Everyone loves a good game. Games engage us and put us in a flow state that leads to a feelings of well-being. That’s why the gamification trend is on the rise, and will continue to trend upward. Games are a great way to engage customers, too, even if you’re in the B2B world. They’re also a great way to train staff and provide business insight.
What is gamification?
According to Forrester research, gamification can be defined as “the insertion of game dynamics and mechanics into non-game activities to drive a desired behavior.” In layman’s terms, gamification is making the boring aspects of life more fun by adding points systems, badges and other hallmarks of game playing. It’s a way to make often less-than-interesting aspects of business life more engaging for clients and employees alike.
If you’re still unsure of exactly what gamification might look like, Foursquare is a good example for consumers. This social platform essentially transforms the act of visiting new places into a game by allotting points whenever a user checks into a named location. You can unlock badges by visiting a certain number of locations in a similar category. For example, you can unlock a badge after visiting 10 different Mexican restaurants, or 10 different movie theaters. Whenever a user checks in, he or she receives points that allow friendly competition between users. While this platform is designed for consumers, it is an excellent model for the way gamification can be applied to training.
Using gamification to improve sales productivity
When training salespeople, you often have goals in mind that you would like them to reach before sending them out into the trenches. Gamification is a great way to help novice sales reps achieve these benchmarks. It’s a good idea to create metrics and other measurable goals for new salespeople. Every business does things a little bit differently, so things like CRM protocols can also be included. Naturally, measurable goals make it easy to implement a game. According to Bob Marsh for Salesforce blog, creating a leaderboard is a great way to engage new salespeople. Add a point system for each goal, and display the results in a public setting.
Displaying these outcomes in the open can help sales reps learn from each other; it also creates a culture of open communication. There is no shame at being at the bottom of the leaderboard in the context of a friendly game, but it may help the new hire see that they need to work on some key skills. You can also include more seasoned associates in the game.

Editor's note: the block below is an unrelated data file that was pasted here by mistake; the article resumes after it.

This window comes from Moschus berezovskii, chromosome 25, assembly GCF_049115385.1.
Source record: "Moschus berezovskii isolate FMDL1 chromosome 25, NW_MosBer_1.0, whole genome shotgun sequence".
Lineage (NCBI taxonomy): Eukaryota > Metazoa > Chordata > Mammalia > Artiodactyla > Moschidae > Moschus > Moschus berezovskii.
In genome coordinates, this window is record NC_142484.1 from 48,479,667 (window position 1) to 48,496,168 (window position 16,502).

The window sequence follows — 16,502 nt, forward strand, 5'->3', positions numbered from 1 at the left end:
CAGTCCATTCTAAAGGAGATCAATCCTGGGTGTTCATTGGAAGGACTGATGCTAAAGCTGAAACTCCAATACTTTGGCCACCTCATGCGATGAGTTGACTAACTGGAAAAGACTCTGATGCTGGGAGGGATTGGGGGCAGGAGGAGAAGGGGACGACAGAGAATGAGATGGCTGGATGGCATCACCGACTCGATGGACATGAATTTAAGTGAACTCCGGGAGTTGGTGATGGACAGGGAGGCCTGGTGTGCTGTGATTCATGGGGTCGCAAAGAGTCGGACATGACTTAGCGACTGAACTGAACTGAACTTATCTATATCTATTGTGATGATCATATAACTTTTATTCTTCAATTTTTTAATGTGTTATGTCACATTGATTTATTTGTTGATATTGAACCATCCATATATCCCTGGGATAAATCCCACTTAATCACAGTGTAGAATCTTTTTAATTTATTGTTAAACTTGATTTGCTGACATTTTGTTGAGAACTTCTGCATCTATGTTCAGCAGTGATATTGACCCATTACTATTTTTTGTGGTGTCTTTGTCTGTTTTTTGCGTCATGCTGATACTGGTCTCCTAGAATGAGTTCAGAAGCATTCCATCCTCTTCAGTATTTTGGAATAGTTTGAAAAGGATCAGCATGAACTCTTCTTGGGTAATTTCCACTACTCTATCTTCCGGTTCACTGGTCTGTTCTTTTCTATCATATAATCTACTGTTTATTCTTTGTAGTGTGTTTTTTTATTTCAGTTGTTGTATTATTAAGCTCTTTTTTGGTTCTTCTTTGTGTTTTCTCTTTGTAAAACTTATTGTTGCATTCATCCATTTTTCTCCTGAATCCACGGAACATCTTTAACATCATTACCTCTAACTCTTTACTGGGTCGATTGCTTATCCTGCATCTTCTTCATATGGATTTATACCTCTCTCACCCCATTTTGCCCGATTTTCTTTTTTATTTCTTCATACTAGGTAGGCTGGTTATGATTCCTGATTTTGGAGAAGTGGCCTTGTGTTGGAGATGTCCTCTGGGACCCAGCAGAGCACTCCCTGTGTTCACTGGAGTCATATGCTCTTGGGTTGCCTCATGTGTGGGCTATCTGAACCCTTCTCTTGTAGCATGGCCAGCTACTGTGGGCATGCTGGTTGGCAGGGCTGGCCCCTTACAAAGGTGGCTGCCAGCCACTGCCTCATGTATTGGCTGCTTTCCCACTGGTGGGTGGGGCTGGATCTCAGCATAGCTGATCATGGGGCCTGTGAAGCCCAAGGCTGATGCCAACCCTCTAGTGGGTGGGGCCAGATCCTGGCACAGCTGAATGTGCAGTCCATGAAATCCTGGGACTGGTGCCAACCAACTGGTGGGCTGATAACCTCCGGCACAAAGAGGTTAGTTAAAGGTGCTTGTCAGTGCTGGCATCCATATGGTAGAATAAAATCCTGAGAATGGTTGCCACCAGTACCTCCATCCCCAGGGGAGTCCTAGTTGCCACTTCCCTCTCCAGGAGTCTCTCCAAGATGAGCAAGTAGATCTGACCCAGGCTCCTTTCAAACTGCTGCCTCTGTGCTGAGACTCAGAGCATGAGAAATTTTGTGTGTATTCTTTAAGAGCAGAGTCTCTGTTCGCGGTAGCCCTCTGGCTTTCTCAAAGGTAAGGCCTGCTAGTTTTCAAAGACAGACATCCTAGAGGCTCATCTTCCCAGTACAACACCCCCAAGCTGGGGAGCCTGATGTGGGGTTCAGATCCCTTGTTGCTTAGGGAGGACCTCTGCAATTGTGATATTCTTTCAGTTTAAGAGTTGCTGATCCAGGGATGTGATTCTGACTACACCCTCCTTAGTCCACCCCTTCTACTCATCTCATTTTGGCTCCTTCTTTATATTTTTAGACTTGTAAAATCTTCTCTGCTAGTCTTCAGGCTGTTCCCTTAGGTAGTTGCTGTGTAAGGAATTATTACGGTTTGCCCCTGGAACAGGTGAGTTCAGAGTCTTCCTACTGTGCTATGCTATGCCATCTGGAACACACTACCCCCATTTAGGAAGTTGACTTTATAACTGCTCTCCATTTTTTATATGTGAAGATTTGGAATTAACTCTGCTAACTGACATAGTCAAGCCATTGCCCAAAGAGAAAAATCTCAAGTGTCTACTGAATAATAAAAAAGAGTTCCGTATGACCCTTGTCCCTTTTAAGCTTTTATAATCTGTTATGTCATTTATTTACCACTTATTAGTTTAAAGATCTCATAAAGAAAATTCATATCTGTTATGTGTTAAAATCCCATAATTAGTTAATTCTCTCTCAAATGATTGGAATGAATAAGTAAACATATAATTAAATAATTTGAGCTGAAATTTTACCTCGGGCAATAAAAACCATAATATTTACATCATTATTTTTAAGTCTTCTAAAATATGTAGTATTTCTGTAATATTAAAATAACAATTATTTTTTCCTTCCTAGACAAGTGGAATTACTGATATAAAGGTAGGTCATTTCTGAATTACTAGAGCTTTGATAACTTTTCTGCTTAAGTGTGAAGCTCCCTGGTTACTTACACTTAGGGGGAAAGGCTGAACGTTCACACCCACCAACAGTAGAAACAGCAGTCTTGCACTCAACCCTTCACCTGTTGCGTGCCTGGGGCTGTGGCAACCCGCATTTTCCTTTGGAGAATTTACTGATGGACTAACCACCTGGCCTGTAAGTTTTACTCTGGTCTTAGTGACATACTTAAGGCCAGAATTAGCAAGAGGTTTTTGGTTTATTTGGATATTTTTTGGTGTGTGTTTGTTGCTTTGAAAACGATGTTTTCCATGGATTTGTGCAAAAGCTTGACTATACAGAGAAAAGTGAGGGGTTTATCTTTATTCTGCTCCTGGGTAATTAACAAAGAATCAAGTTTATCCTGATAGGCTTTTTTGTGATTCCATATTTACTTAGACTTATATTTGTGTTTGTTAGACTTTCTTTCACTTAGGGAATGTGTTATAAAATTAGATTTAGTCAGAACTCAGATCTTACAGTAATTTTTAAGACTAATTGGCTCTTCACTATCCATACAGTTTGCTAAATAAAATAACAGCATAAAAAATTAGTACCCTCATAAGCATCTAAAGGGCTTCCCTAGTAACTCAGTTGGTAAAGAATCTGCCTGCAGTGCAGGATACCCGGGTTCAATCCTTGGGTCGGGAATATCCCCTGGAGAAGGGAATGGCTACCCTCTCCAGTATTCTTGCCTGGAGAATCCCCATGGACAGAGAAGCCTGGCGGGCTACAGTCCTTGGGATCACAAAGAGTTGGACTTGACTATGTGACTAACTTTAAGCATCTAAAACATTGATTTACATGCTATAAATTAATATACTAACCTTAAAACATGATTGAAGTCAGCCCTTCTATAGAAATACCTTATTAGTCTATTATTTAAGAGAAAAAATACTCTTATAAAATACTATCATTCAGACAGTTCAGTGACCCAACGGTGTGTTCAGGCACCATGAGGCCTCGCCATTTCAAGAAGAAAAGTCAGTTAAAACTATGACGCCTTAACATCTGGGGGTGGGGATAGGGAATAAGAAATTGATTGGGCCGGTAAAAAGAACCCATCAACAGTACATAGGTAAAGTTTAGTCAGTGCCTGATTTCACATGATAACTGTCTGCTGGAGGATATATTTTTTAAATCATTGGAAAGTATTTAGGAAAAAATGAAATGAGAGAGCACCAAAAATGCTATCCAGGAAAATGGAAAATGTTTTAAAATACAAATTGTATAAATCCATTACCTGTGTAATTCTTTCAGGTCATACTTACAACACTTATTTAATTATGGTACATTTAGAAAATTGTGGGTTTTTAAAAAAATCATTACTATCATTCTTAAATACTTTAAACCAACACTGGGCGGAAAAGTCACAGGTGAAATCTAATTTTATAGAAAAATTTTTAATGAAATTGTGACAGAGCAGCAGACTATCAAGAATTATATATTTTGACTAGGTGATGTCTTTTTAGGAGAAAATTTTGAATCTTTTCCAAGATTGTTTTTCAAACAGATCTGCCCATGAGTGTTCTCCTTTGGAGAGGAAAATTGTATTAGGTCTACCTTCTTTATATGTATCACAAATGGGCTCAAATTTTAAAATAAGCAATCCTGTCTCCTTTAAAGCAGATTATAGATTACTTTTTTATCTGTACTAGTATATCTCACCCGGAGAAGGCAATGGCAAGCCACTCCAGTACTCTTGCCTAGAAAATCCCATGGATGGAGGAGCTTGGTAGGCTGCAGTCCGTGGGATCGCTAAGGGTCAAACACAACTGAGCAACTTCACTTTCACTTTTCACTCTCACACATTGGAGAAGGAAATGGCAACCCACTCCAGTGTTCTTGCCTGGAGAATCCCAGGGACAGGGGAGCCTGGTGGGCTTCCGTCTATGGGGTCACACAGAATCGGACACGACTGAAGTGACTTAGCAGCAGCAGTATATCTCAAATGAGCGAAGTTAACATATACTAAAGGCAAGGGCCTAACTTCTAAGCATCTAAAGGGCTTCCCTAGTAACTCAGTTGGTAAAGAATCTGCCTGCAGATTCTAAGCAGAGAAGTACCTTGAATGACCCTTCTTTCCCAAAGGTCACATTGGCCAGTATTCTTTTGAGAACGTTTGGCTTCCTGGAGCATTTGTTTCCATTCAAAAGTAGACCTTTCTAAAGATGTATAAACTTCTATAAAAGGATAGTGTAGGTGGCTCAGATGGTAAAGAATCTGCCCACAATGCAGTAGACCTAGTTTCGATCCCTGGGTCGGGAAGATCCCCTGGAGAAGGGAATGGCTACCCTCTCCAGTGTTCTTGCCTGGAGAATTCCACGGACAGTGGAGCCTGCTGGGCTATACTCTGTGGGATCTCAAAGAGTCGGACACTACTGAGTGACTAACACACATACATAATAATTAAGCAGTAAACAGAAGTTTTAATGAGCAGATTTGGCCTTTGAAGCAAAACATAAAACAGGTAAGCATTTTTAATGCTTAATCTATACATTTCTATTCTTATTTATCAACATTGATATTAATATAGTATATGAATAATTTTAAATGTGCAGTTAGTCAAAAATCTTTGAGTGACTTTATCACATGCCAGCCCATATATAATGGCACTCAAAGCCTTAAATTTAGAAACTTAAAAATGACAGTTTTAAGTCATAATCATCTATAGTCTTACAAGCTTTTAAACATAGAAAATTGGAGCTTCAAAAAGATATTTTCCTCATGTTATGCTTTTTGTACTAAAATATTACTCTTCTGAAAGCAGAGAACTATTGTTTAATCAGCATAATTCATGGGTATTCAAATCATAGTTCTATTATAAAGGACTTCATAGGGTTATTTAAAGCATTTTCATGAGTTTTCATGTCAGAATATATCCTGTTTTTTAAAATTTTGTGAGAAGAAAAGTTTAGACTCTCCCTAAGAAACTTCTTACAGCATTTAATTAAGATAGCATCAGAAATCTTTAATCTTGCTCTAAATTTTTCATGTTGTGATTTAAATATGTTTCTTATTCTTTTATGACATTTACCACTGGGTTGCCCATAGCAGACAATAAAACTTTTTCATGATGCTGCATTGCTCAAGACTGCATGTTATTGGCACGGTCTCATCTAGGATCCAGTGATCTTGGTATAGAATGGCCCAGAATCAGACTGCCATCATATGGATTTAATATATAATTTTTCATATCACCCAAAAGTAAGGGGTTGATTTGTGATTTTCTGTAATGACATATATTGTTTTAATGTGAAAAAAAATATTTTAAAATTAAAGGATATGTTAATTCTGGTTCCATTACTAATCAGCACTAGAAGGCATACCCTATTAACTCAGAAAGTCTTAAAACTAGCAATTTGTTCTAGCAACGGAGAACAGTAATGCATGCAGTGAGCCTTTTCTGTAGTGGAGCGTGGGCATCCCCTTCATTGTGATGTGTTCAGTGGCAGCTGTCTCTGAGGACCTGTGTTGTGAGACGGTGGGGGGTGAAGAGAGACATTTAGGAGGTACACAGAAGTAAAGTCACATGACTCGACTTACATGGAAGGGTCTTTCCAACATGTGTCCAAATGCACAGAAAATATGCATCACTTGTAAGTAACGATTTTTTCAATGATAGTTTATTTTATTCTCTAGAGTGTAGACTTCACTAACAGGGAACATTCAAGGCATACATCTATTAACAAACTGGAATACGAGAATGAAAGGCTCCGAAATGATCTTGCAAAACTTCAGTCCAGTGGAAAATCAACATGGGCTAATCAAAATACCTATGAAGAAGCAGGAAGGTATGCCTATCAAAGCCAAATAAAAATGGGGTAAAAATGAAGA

Customer engagement and lead generation
According to David Kirkpatrick on Marketing Sherpa, B2B companies can use gamification just as well as B2C. Implementing a captivating game online is a great way to get users to get engaged on your company’s website, and it can be as simple as offering rewards for persisting in certain behaviors. As an example, Kirkpatrick notes how software company SAP made its online community more active by integrating game dynamics. The community message board was already very active and users would frequently answer one another’s inquiries. The company assigned the title of “expert” to certain users with a track record of responding frequently.
Adding gamification strategies can be a good way to find sales opportunities. Kirkpatrick recommends giving users a set of goals to reach. Once users download a white paper or watch a promotional video, you can have them take a quiz. Allow them to unlock expertise badges about your products. Once they reach a certain level, offer them some kind of reward.
You can also gamify normal social media posts. In an example cited by Corey Eridon on Hubspot, a business posted a statement on Facebook, requesting that users respond whether it was true or false. Out of the correct answers, the company randomly selected someone to win a gift card. The initiative ropes in prospective clients and keeps current ones engaged.
It’s a good idea to provide an incentive for people to play. While achieving the highest status, or the highest number of points can a good enough reward, shelling out for gifts can make the experience even better. Whether your reward is aimed at your own salespeople, or potential leads, chances are giving people a concrete reason to play your game will improve the outcome. For customers, offer early access to white papers and other content, or even a discounted rate.